A ligament tear of the knee occurs when an excessive strain is placed across the knee overloading the supporting ligament, resulting in damage and pain.
Ligaments are the names given to strong bands of connective tissue which run through our joints to help provide strength and stability. The knee has four main ligaments:
- The anterior cruciate ligament (ACL) helps to prevent the knee from over-rotating and helps to limit forward movement of the tibia on the femur
- The posterior cruciate ligament (PCL) helps to prevent the knee from over-rotating and helps to limit backwards movement of the tibia on the femur
- The medial collateral ligament (MCL) supports the inner side of the knee
- The lateral collateral ligament (LCL) supports the outer side of the knee
Knee ligament injuries most commonly occur from trauma such as when playing sports requiring rapid changes of direction such as football, rugby and netball or during tackling.
At the time of injury: Symptoms may vary depending on the ligament affected.
For a cruciate ligament tear, pain and a rapid onset of swelling are most common. A pop may be experienced in up to 70% of these cases.
If you experience any knee swelling it is recommended to seek the advice of a suitably qualified clinician to obtain appropriate clinical guidance.
The location and extent of pain and swelling will depend on the ligament injured and the severity of the injury.
First few weeks after injury: Pain and any swelling should begin to reduce. The main symptom are usually stiffness and weakness to the knee joint. Early and regular movements and rehabilitative exercises are vital, reducing the stiffness and maintaining power, as quickly as possible.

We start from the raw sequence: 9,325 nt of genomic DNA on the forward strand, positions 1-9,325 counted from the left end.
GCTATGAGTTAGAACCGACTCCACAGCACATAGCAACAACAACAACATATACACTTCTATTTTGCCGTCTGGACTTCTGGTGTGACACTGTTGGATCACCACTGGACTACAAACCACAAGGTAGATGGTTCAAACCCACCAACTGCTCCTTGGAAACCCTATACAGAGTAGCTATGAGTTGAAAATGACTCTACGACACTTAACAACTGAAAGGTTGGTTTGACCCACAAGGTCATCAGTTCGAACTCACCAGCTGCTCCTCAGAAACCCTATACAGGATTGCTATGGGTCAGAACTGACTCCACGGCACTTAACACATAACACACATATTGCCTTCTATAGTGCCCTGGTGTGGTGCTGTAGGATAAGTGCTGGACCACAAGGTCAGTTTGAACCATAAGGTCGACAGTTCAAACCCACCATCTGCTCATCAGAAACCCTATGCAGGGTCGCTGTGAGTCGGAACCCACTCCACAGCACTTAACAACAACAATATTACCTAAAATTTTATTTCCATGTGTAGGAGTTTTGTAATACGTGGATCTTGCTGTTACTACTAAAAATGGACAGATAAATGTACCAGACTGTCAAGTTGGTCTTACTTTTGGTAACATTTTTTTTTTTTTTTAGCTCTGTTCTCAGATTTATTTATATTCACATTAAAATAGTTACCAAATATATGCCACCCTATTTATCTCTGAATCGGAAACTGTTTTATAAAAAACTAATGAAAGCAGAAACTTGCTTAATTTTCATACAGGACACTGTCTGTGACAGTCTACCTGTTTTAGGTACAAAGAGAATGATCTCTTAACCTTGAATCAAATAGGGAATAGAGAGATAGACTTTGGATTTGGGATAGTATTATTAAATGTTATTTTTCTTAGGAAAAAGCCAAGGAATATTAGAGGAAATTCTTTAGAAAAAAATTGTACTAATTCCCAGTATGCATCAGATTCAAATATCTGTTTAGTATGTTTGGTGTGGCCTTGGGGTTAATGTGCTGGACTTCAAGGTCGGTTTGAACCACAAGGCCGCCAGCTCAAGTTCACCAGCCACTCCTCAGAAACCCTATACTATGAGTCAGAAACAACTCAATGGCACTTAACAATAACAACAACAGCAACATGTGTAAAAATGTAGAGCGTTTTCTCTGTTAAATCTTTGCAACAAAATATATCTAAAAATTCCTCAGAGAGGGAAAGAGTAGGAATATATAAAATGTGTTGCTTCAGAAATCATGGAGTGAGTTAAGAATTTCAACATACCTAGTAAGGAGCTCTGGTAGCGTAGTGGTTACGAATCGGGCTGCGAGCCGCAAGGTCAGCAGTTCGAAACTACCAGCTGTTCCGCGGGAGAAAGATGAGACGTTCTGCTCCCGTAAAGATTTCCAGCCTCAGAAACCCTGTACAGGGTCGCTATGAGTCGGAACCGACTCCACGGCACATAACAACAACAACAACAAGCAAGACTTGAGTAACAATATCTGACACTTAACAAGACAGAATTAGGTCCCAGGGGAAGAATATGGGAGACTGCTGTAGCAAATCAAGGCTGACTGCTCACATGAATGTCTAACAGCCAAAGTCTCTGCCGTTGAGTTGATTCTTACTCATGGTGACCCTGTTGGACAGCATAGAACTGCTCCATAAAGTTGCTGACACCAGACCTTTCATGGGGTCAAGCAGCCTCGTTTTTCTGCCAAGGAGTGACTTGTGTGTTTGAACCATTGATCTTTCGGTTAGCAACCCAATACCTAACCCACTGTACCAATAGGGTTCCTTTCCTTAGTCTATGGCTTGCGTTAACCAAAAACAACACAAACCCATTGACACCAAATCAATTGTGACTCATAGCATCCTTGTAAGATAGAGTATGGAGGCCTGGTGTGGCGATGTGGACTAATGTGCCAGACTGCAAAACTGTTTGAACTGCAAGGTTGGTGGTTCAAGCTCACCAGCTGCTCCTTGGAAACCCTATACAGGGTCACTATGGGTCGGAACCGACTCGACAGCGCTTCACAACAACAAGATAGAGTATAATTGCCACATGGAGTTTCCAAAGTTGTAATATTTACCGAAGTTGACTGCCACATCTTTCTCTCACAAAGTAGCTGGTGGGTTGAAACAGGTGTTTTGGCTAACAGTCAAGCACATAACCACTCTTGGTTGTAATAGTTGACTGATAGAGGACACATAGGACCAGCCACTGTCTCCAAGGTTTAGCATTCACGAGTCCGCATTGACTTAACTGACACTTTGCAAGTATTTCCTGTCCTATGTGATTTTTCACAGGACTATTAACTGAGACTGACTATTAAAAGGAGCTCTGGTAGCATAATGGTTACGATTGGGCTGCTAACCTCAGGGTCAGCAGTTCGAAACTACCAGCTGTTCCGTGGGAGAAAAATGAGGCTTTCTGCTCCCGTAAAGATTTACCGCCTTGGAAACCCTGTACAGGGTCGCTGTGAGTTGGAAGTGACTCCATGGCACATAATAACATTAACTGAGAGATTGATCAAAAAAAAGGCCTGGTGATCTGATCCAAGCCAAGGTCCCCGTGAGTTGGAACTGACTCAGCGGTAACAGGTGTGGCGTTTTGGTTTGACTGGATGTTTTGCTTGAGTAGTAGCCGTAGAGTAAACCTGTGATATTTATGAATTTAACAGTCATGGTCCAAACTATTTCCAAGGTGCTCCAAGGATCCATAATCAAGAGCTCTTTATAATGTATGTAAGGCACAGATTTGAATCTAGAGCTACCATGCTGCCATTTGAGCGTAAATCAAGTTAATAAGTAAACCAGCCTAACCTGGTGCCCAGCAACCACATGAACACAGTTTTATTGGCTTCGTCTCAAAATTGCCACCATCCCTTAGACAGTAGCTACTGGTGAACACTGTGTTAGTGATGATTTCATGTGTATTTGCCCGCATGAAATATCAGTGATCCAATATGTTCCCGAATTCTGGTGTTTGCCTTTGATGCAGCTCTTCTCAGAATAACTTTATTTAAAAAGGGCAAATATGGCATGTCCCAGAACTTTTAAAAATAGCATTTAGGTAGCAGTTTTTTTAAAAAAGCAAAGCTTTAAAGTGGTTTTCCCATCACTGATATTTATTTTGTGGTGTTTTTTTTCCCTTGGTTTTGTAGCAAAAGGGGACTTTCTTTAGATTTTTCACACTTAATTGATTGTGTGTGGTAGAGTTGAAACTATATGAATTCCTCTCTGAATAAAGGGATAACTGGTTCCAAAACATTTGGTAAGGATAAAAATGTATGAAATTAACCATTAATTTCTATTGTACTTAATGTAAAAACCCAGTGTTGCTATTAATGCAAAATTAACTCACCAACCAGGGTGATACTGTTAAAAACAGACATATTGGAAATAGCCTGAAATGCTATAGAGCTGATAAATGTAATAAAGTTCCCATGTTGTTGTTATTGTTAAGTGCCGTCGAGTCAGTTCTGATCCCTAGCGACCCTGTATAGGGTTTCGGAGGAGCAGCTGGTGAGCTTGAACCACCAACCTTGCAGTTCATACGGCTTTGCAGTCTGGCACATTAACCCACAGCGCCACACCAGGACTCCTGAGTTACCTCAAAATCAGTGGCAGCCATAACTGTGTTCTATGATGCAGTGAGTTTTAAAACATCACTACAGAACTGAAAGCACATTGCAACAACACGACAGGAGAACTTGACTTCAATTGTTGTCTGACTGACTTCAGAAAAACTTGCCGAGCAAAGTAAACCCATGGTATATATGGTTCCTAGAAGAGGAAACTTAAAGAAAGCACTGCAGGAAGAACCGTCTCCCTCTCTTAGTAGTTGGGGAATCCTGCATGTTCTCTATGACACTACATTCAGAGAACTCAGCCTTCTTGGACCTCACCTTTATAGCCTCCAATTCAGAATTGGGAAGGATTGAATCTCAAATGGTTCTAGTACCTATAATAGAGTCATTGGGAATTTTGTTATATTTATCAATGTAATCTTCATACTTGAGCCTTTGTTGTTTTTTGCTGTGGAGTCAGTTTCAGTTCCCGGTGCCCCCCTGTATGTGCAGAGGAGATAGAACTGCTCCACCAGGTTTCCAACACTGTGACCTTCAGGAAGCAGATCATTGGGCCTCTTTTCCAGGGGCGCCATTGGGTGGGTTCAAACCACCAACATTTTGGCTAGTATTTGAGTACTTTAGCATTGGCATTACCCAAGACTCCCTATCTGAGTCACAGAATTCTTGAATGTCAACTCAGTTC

Ongoing symptoms: Some individuals may experience ongoing knee joint instability, giving way and pain.
It is very difficult to predict who may experience these symptoms as there is little correlation between the severity of knee ligament injury and ongoing knee instability.
Adhering to a supervised knee joint strengthening and co-ordination rehabilitation routine will significantly reduce the chances of developing ongoing knee pain and instability.
Knee ligament injuries can be reliably diagnosed by your doctor or physiotherapist by taking a history of your condition and by conducting a physical examination.
The main feature on examination is laxity into specific movements of the knee designed to stress each ligament.
X-rays or other scans may be requested to exclude any associated fracture or cartilage injury or to plan surgery if needed.
Acute phase management
MICE = Movement, Ice, Compression, Elevation
Acute phase management is aimed at reducing swelling and alleviating pain to allow rehabilitation to commence as early as possible following injury. The following self-help videos explain how to safely follow a MICE routine after an injury:
Ongoing non-surgical management
Ongoing management requires a supervised rehabilitation program of exercises to ensure the knee restores its full range of motion and to ensure appropriate grading of strengthening and coordination exercises are undertaken. The exercises below are a guide to the type of rehabilitation indicated. In significant ligament injuries it is important to seek professional advice to ensure the correct exercises are being performed at the right stage of rehabilitation.
Exercises. Regular exercises to maintain flexibility and strength to the affected knee joint:
5×30 second holds, 2x per day
3×10 repetitions 3-4x per week
3×10 repetitions 3-4x per week
Surgery is rarely required to repair the medial and lateral collateral ligaments which normally respond well to rehabilitation. For anterior cruciate ligament injuries, ligament reconstruction is an effective option if instability or a “giving way” of the knee continues in spite of undergoing a supervised rehabilitation regime.